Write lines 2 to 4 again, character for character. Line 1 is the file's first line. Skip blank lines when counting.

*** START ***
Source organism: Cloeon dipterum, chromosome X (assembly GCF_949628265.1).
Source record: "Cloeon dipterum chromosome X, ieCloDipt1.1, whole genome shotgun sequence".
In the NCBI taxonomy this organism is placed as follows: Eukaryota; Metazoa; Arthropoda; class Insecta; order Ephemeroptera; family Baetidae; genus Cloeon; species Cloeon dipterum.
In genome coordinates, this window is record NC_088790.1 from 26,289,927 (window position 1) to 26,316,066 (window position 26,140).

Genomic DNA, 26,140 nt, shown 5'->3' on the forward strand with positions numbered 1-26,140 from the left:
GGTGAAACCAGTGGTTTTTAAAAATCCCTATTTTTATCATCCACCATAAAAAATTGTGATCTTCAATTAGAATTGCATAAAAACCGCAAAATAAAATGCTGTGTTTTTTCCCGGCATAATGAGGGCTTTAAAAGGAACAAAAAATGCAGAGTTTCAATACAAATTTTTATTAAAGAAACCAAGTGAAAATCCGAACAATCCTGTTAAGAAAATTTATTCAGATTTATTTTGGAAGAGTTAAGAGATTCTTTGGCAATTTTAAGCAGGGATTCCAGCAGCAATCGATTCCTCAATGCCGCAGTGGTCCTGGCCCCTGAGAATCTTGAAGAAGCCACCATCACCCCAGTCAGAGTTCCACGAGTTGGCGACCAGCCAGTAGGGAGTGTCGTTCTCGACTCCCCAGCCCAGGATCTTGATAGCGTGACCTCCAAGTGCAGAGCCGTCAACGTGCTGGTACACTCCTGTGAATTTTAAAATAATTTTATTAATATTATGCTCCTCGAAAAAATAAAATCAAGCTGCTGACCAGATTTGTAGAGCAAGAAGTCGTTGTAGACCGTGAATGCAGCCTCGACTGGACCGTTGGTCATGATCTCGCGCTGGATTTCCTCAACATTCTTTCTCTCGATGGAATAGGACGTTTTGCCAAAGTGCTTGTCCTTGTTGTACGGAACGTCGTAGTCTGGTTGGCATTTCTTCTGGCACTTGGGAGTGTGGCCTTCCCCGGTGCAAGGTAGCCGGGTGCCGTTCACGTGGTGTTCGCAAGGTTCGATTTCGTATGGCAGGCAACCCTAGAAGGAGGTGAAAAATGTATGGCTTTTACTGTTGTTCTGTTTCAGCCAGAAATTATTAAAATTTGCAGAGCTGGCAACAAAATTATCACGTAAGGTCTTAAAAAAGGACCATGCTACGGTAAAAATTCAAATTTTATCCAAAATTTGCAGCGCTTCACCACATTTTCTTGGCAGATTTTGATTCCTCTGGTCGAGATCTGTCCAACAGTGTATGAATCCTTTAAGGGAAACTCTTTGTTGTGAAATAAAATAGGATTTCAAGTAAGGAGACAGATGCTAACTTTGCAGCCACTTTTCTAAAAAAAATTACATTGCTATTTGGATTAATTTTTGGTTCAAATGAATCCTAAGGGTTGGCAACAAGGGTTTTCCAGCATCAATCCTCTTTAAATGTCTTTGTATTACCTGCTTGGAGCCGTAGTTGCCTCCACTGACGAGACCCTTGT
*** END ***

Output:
Source record: "Cloeon dipterum chromosome X, ieCloDipt1.1, whole genome shotgun sequence".
In the NCBI taxonomy this organism is placed as follows: Eukaryota; Metazoa; Arthropoda; class Insecta; order Ephemeroptera; family Baetidae; genus Cloeon; species Cloeon dipterum.
In genome coordinates, this window is record NC_088790.1 from 26,289,927 (window position 1) to 26,316,066 (window position 26,140).